Reported 280 Years Ago (May 15 1739): Medicine for the stone is now on sale in Belfast

The front page of the Belfast News Letter of May 4 1739 (which is May 15 in the modern calendar)
The front page of the Belfast News Letter of May 4 1739 (which is May 15 in the modern calendar)

From the Belfast News Letter of May 4 1739 (which is May 15 2019):

BELFAST

Just Publish’d, Price 6d. half-penny,

AN ACCOUNT OF THE Success of Mrs. Stevens’s MEDICINES

For the STONE; in the CASE of JAMES KIRKPATRICK, Doctor of Divinity, M.D.

CONTAINING,

I. His Case before he took the MEDICINES.

II. His DIARY, while he was using them.

III. Observations upon their Operation.

IV. Directions to such as intend to use them.

Belfast, Printed and sold by JAMES BLOW. And by the booksellers in Dublin, Corke, Londonderry, Limerick, Waterford and Newry. [Gallstones can be agony even today in the 21st century, with advanced pain relief. It is no surprise then that in the 1700s there was keen interest in any possible cure. Mrs Stevens’s cure was huge news across Britain, but also in Ireland, as this advertisement shows. Meanwhile, as the news report from London below shows, there was scepticism about the cure too]

LONDON. April 24

The dislike of the surgeons to the publication of Mrs. Steven’s medicine for the cure of the stone, causes a great deal of discourse in the coffee-houses about town; but the debates are generally, by the advocates for it, reduced to the following quick conclusion: If not serviceable to the publick, ‘twill be no prejudice to the gentlemen of the faculty: If of no prejudice to them, why are they so clamorous against it?

LONDON April 26

Yesterday the right Hon. Sir Robert Walpole was so much better, that he got out of bed, and sat up for several hours.

Yesterday the right hon. the earl of Anglesea set out with a great equipage, from his lordship’s house in Grosvenor-street, for Ireland.

Sunday being Easter-Day, the same was observed at court as a high festival, when the knights companions of the most noble order of the Garter, Thistle and Bath, appeared in the collars of their respective orders: at noon his majesty, his royal highness the duke and the princess Amelia, Caroline and Mary, preceded by the heralds and pursuivants at arms, and attended by several of the nobility, went to the chappel-royal and heard a sermon preached by the rev. dr. Gilbert, dean of Exeter sub-almoner to his majesty.

After diving service his majesty, the duke and the princesses received the holy communion from the hands of the right rev. dr. Edmund Gibson, lord bishop of London.

The same day their royal highnesses the prince and princess of Wales receiv’d the holy communion from the hands of the bishop of Oxford at St. James’s church. [The estranged king and Prince of Wales are again apart at a key point in the calendar]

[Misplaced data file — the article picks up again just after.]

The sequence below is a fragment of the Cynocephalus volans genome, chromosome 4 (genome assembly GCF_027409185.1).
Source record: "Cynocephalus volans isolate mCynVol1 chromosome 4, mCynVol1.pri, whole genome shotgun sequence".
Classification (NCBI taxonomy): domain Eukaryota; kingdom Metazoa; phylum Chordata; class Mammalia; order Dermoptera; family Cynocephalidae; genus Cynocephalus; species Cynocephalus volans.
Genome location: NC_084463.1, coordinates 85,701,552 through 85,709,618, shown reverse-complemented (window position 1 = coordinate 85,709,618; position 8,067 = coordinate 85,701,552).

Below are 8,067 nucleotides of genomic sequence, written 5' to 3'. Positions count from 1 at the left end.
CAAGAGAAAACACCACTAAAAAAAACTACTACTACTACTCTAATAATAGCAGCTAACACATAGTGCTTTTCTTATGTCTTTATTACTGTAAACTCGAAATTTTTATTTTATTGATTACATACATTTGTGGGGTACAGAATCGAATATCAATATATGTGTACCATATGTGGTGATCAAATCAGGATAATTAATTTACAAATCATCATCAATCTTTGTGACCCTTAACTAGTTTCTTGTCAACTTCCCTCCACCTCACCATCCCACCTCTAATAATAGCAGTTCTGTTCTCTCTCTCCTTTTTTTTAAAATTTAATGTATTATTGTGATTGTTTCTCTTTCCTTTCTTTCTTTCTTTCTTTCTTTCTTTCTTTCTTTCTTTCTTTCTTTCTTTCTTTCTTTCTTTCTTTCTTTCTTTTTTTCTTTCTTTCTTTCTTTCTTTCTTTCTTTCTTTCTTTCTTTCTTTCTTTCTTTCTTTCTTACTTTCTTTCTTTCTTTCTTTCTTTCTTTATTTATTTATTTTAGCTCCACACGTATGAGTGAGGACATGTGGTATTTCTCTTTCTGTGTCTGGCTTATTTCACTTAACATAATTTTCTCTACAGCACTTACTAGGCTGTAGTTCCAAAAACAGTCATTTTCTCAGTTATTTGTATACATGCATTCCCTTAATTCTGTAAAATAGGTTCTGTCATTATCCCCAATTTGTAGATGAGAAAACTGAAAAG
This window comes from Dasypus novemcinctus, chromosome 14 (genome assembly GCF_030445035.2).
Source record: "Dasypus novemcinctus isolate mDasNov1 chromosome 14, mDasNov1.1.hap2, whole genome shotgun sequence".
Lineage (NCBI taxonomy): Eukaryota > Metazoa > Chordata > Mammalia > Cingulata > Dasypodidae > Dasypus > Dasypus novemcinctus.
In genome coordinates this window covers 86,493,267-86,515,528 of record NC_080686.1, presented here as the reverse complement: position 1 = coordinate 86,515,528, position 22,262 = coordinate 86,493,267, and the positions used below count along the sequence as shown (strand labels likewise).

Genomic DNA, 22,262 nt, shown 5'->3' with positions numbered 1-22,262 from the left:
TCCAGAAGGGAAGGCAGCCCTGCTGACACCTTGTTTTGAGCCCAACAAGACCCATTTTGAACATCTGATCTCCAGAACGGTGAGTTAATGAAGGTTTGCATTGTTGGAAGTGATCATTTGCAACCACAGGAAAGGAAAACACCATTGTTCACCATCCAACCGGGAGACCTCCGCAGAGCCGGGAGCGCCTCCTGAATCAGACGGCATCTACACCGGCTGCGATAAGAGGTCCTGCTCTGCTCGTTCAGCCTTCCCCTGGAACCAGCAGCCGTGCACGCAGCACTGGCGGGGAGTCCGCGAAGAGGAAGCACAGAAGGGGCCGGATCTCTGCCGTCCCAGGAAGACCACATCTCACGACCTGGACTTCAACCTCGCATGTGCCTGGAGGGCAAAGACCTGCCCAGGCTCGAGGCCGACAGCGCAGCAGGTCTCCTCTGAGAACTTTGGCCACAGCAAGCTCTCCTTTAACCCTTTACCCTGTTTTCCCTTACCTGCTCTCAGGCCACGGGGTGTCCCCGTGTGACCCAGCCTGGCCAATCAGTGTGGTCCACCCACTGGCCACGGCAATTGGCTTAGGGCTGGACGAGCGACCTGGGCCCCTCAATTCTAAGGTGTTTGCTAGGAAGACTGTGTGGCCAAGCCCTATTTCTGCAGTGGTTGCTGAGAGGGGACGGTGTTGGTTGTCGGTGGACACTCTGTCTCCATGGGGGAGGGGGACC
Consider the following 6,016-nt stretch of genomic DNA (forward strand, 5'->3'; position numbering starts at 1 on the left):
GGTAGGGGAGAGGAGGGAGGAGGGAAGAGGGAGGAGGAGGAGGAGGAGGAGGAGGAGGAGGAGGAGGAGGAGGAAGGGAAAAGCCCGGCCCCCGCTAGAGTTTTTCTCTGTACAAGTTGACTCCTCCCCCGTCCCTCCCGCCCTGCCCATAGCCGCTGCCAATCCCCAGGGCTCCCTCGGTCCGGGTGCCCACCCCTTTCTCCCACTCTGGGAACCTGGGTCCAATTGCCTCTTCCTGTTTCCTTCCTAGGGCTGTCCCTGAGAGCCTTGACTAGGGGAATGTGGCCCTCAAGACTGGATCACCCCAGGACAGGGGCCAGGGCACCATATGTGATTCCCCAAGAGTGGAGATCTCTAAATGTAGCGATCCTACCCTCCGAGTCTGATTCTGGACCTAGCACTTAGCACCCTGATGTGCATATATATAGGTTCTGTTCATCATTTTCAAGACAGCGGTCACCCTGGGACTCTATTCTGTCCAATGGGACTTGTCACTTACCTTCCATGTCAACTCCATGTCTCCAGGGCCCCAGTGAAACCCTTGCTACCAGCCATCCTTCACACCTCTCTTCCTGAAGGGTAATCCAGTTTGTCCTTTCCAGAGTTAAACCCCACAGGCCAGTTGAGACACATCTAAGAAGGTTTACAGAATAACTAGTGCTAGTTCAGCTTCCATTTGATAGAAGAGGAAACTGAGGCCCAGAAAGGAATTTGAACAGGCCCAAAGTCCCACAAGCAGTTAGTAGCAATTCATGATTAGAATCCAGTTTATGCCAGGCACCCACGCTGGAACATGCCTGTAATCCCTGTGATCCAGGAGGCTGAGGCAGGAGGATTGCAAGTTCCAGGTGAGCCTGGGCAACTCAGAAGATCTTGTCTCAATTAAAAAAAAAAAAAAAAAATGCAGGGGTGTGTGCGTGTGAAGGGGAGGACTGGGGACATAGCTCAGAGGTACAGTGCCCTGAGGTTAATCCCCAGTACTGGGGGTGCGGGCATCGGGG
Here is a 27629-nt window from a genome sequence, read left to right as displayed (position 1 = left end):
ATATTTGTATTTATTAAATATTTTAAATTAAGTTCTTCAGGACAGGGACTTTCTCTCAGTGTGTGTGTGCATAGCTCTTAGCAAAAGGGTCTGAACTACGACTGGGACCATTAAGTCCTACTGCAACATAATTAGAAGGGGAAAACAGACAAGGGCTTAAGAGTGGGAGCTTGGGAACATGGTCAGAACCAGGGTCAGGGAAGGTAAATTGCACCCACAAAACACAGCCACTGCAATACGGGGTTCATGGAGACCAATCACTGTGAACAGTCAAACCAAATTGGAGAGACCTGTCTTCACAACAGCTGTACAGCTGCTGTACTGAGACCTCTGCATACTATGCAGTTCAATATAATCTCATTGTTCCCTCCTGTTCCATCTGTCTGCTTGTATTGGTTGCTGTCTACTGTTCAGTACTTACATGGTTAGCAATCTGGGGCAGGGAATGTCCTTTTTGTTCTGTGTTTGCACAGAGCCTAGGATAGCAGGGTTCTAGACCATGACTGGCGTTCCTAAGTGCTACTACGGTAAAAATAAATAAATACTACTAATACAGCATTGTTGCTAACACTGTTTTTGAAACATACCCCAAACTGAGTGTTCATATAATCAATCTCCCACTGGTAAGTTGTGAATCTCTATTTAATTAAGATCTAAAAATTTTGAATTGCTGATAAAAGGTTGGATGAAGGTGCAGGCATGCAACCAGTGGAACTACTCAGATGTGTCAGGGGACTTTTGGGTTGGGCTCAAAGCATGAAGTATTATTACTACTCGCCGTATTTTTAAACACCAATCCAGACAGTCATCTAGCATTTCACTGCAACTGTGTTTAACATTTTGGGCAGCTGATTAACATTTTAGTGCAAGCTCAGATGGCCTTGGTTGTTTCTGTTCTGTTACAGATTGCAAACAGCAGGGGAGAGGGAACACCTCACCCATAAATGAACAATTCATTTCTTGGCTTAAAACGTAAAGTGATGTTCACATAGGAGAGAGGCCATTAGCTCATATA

Yesterday the workmen belonging to the new intended bridge at Westminster, were entertain’d at dinner on the first new Pier. [This was the first Thames crossing east of Putney in centuries]

On Monday last Sir Michael Newton’s horse won the contribution Purse of 1000 guineas at Newmarket. The race was over at three in the afternoon, and a groom belonging to lord Halifax arrived in town the same night at half an hour past nine with the news.

New-York, Feb. 5.

On Friday last a sloop arrived here from St. Christopher’s and Eustatia in 18 days.

The yellow fever continues at St. Christopher’s, and has swept away great numbers.

HUNGARY. Belgrade, April 8.

The contagious distempers which still reign’d in several places in this kingdom have almost ceas’d, so that we flatter ourselves to be rid of them in a very little time; but we hear that this distemper makes great havock in the enemy’s territories.

They write from the frontiers, that the Turks having sent from Widen to Orsova a great number of barks laden with all sorts of provisions and warlike stores, above half of them were lost by a sudden blast of wind.

Some days ago a labourer cleansing a ditch at Scarbright in the parish of Baddow, near Chelmsford in Essex, to his great surprize perceived money to fall upon his spaid from the side of the hedge, and on further inspection, found buried under a tree a quarter of a peck of half-crowns, shillings, and six-pences, of queen Mary’s, queen Elizabeth’s, and king Charles the first’s coins; since which the said place hath been visited by several curious persons who have found there many other pieces of antiquity.

‘Tis remarkable that the neighbouring people used to report that the said place was haunted.

Chamberry, April 6, O.S. On the 29th ult. a fire happened at Aix la Chappelle, which reduced the greatest part of that town, so much celebrated for its waters, to ashes.